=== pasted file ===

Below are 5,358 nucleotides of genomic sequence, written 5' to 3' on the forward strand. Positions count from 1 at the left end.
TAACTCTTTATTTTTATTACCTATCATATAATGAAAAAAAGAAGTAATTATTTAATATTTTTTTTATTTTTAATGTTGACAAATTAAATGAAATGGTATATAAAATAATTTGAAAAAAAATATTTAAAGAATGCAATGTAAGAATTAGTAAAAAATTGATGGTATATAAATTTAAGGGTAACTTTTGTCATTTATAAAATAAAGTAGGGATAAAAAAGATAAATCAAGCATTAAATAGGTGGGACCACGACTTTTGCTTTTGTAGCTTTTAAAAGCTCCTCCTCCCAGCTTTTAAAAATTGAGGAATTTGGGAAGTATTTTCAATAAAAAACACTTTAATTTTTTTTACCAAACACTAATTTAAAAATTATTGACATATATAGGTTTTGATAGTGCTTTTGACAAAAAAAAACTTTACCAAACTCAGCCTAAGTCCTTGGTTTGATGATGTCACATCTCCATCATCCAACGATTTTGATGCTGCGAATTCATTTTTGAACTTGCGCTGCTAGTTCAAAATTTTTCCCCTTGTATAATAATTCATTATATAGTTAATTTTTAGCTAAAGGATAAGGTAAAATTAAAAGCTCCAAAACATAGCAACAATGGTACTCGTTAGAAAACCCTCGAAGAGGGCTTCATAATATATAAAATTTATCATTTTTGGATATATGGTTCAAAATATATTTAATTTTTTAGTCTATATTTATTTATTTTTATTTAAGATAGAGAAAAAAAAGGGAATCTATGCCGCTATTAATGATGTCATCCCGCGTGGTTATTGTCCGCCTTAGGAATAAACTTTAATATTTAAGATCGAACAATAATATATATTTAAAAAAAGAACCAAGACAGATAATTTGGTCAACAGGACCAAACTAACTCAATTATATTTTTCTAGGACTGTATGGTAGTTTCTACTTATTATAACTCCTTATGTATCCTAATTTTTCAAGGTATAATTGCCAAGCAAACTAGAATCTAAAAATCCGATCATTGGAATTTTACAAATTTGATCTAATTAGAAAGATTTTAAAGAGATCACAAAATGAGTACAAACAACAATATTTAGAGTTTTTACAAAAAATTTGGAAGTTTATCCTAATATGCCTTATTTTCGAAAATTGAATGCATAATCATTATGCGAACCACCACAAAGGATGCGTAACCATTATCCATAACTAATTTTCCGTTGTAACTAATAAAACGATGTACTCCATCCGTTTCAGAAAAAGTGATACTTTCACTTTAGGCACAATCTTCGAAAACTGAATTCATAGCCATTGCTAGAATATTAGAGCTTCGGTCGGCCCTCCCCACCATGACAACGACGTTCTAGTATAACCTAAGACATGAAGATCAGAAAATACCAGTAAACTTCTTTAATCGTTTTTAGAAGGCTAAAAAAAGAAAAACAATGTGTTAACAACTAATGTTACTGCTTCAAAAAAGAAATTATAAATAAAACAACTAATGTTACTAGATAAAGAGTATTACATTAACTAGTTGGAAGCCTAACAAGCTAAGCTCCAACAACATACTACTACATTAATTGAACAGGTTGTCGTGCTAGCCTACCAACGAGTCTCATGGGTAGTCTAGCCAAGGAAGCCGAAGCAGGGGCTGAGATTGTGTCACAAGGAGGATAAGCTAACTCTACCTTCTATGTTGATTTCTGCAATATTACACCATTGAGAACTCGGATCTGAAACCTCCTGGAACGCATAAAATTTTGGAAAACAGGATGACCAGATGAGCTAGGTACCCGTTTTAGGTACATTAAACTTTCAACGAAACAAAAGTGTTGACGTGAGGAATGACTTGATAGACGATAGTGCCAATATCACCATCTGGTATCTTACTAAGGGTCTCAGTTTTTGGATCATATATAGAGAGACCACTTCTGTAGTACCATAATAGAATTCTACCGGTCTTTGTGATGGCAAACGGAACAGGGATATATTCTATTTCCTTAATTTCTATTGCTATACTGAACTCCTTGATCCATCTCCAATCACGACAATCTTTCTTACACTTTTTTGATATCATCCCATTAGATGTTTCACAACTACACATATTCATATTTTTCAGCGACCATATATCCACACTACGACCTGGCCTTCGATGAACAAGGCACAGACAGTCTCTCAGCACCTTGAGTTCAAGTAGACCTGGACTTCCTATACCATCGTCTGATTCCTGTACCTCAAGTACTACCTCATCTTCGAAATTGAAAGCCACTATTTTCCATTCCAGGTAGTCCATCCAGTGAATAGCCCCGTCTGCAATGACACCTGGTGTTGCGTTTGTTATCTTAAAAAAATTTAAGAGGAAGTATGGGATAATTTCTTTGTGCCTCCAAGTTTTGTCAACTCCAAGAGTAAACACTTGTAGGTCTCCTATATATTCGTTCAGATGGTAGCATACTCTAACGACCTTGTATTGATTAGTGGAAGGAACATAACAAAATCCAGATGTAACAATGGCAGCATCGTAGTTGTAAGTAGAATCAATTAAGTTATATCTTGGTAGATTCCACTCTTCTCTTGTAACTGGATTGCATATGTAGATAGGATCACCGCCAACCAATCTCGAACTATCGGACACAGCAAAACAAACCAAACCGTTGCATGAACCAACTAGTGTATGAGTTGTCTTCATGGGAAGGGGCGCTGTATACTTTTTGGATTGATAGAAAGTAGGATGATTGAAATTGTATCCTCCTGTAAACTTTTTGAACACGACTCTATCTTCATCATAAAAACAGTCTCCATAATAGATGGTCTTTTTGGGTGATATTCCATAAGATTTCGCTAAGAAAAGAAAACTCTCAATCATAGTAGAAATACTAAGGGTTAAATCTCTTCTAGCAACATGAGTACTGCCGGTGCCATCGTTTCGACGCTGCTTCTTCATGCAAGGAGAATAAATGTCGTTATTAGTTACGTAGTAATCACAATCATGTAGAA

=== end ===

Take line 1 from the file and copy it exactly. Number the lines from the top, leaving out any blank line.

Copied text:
Below are 5,358 nucleotides of genomic sequence, written 5' to 3' on the forward strand. Positions count from 1 at the left end.